We think fresh homegrown peas are reason enough to have your own garden.
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In this episode, we discuss:
- A few interesting historical facts about peas
- Types of garden peas
- Planting techniques
- Legume inoculant
- Growing and harvesting tips
- In the 19th century, an Austrian monk named Gregor Mendel used them to develop the principles of genetics. Mendel chose peas because they are fast and easy to grow and easy to cross-pollinate. His observations helped him figure out how hereditary traits are passed from generation to generation. For example, Mendel discovered that, when he crossed a pea plant with a pure white flower and a pea plant purple flower (the parental or P generation), the result was not a blend.
- Peas fall into two categories, shelling peas and snap peas. Shelling peas are typically grown to maturity on the vine and then removed from the shell before eating. Snap peas are harvested before they are fully mature on the vine and usually eaten whole with the shell on.
- At Seattle Urban Farm Co, we like to start peas indoors, a few trays every week, starting in late January. We start them in plug trays with 72 cells. Since each plant is in an individual cell, they're really easy to transplant out into the garden. It's important to transplant them out when they're about 3-6 inches tall. Once they grow taller than that, they all start to grow together in the flat. If you do happen to have started too many plants you can snip the extra down and eat them! They can be used as a garnish, added to salads, or sauteed!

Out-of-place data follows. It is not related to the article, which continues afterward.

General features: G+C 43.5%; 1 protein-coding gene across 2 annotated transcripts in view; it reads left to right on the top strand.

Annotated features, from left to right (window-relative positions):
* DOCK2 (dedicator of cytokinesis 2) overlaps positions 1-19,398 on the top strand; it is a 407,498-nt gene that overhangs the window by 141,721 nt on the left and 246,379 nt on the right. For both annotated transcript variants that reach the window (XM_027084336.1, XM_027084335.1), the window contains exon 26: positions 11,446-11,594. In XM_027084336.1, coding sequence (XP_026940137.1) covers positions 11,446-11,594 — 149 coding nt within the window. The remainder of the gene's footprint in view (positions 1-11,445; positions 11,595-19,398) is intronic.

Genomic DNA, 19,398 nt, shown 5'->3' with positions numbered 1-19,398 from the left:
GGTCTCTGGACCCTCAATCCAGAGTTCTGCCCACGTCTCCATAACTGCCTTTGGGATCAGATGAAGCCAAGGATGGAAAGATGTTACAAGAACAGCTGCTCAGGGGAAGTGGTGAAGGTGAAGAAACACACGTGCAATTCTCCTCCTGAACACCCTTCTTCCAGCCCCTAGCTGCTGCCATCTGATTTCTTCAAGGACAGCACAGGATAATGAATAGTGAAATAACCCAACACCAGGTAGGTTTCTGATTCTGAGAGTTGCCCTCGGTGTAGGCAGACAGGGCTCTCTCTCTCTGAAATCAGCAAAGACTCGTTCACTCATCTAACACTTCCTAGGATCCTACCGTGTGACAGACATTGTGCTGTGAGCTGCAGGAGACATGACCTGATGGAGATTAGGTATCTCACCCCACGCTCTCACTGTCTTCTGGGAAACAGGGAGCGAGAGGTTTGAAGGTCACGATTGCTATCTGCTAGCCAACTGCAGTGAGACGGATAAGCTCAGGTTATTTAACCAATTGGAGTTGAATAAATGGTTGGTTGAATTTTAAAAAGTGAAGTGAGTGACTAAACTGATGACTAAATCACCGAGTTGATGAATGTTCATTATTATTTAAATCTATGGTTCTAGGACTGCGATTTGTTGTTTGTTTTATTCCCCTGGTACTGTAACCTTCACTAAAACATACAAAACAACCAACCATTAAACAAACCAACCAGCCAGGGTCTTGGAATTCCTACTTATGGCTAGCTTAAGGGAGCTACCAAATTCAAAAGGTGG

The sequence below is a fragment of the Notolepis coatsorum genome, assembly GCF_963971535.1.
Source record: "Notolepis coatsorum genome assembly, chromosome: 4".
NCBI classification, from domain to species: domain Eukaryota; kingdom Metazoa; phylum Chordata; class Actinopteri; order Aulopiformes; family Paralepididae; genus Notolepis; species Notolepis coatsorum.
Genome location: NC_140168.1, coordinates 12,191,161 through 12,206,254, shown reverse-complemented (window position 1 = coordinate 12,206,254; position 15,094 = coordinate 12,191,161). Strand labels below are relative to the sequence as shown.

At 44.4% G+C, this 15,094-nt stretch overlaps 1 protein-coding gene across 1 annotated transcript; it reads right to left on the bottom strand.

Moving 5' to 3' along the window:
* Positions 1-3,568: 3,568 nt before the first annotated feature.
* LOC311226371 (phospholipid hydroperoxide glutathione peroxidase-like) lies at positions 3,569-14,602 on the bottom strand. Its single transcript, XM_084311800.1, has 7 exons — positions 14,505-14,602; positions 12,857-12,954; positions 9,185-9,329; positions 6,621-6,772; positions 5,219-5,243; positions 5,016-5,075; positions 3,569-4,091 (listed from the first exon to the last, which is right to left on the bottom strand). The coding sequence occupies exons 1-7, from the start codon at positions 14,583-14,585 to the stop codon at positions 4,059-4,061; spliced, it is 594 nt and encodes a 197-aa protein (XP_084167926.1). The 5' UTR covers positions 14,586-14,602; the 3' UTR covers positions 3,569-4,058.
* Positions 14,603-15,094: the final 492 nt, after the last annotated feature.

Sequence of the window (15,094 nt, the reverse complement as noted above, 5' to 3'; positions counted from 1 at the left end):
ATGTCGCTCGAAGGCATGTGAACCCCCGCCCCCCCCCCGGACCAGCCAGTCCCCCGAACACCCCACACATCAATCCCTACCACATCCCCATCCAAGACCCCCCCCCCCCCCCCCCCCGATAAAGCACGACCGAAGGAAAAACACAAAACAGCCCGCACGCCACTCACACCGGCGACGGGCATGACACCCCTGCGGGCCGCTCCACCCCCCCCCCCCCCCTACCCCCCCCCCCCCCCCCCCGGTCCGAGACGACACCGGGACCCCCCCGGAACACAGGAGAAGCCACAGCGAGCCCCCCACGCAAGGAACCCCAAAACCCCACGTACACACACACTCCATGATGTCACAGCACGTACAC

- Peas can also be direct-seeded into a garden
- Legume inoculant is Rhizobia bacteria. Simply put, adding extra Rhizobia bacteria to the soil increases the vigor and yield of your pea plants. The bacteria in inoculant also help to capture the nitrogen, that is naturally occurring in the air, and helps make it available for the next round of plants that will grow in that soil
- Peas are a climbing crop. Make sure they are in contact with the trellis you have set up for them. We strongly encourage you to tie them up with garden twine throughout the season.
- Plan to harvest the peas regularly so the pods do not become overripe and unpalatable.
For more information on growing peas check out these useful blog posts from our archives:
- PEAS, March 29, 2012
- TRAIN YOUR PEAS!, March 28, 2012
- FIRST TRANSPLANTS OF THE YEAR, March 3, 2011
- HOW TO BUILD A BAMBOO TRI-POD TRELLIS: A PHOTO TUTORIAL, March 10, 2015
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